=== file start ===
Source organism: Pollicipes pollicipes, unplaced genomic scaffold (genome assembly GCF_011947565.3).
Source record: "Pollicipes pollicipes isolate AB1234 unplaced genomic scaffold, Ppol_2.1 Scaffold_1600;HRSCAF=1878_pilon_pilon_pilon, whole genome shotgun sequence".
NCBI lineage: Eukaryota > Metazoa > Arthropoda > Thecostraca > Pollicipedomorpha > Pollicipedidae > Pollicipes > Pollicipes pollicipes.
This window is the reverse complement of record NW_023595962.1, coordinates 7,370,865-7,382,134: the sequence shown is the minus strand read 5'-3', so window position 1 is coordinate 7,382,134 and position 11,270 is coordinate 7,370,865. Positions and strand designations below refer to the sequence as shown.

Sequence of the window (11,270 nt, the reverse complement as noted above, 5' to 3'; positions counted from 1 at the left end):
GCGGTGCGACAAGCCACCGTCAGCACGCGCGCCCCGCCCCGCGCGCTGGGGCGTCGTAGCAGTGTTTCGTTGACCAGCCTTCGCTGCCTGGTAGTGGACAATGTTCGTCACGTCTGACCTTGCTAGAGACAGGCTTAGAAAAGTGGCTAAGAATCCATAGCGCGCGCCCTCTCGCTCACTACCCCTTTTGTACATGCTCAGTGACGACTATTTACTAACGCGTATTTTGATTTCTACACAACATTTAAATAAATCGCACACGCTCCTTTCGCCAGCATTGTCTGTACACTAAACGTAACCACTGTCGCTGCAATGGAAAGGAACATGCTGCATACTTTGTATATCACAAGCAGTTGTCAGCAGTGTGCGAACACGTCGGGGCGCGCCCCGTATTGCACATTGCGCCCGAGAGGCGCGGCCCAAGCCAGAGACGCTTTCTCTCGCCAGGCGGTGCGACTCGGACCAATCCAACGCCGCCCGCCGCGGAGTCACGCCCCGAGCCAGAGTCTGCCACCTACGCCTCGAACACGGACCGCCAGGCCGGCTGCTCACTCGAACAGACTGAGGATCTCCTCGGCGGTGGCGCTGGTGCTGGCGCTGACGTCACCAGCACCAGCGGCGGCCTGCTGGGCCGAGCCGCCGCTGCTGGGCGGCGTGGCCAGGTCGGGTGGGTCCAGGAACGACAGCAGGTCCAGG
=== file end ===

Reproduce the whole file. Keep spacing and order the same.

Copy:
Source organism: Pollicipes pollicipes, unplaced genomic scaffold (genome assembly GCF_011947565.3).
Source record: "Pollicipes pollicipes isolate AB1234 unplaced genomic scaffold, Ppol_2.1 Scaffold_1600;HRSCAF=1878_pilon_pilon_pilon, whole genome shotgun sequence".
NCBI lineage: Eukaryota > Metazoa > Arthropoda > Thecostraca > Pollicipedomorpha > Pollicipedidae > Pollicipes > Pollicipes pollicipes.
This window is the reverse complement of record NW_023595962.1, coordinates 7,370,865-7,382,134: the sequence shown is the minus strand read 5'-3', so window position 1 is coordinate 7,382,134 and position 11,270 is coordinate 7,370,865. Positions and strand designations below refer to the sequence as shown.

Sequence of the window (11,270 nt, the reverse complement as noted above, 5' to 3'; positions counted from 1 at the left end):
GCGGTGCGACAAGCCACCGTCAGCACGCGCGCCCCGCCCCGCGCGCTGGGGCGTCGTAGCAGTGTTTCGTTGACCAGCCTTCGCTGCCTGGTAGTGGACAATGTTCGTCACGTCTGACCTTGCTAGAGACAGGCTTAGAAAAGTGGCTAAGAATCCATAGCGCGCGCCCTCTCGCTCACTACCCCTTTTGTACATGCTCAGTGACGACTATTTACTAACGCGTATTTTGATTTCTACACAACATTTAAATAAATCGCACACGCTCCTTTCGCCAGCATTGTCTGTACACTAAACGTAACCACTGTCGCTGCAATGGAAAGGAACATGCTGCATACTTTGTATATCACAAGCAGTTGTCAGCAGTGTGCGAACACGTCGGGGCGCGCCCCGTATTGCACATTGCGCCCGAGAGGCGCGGCCCAAGCCAGAGACGCTTTCTCTCGCCAGGCGGTGCGACTCGGACCAATCCAACGCCGCCCGCCGCGGAGTCACGCCCCGAGCCAGAGTCTGCCACCTACGCCTCGAACACGGACCGCCAGGCCGGCTGCTCACTCGAACAGACTGAGGATCTCCTCGGCGGTGGCGCTGGTGCTGGCGCTGACGTCACCAGCACCAGCGGCGGCCTGCTGGGCCGAGCCGCCGCTGCTGGGCGGCGTGGCCAGGTCGGGTGGGTCCAGGAACGACAGCAGGTCCAGG